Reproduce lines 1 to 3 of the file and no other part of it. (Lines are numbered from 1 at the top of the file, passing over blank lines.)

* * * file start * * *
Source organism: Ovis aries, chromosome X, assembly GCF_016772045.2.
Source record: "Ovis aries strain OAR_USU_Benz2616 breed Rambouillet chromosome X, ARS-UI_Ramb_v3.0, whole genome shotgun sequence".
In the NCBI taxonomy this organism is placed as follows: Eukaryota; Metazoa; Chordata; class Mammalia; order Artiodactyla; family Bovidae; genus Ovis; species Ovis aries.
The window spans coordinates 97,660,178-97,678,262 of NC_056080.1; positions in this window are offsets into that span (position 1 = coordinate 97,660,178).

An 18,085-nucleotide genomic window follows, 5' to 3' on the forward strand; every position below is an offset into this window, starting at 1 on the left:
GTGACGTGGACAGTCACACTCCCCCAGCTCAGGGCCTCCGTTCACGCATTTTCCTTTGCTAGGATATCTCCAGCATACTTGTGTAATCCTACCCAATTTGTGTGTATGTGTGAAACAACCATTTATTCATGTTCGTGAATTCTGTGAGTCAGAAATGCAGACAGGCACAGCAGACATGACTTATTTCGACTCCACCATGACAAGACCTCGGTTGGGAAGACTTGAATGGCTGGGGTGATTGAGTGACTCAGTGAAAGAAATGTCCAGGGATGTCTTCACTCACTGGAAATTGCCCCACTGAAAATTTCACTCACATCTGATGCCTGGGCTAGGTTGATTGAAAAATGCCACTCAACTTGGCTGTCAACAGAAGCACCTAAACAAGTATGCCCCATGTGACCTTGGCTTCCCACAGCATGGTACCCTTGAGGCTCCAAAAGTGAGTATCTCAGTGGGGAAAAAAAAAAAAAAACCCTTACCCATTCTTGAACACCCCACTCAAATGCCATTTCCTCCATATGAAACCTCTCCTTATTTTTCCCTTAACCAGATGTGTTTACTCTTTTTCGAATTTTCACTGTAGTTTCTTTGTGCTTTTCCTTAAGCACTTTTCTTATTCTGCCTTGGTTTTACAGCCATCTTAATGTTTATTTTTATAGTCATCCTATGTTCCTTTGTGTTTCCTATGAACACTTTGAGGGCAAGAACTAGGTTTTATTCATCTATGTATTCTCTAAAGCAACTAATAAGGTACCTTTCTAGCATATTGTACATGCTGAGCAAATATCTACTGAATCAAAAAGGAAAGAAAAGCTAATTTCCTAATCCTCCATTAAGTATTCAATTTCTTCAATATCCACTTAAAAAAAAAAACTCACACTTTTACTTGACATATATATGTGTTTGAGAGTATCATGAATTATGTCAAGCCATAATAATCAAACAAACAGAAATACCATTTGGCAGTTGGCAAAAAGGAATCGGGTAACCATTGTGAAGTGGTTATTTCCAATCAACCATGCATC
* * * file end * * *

Source organism: Ovis aries, chromosome X, assembly GCF_016772045.2.
Source record: "Ovis aries strain OAR_USU_Benz2616 breed Rambouillet chromosome X, ARS-UI_Ramb_v3.0, whole genome shotgun sequence".
In the NCBI taxonomy this organism is placed as follows: Eukaryota; Metazoa; Chordata; class Mammalia; order Artiodactyla; family Bovidae; genus Ovis; species Ovis aries.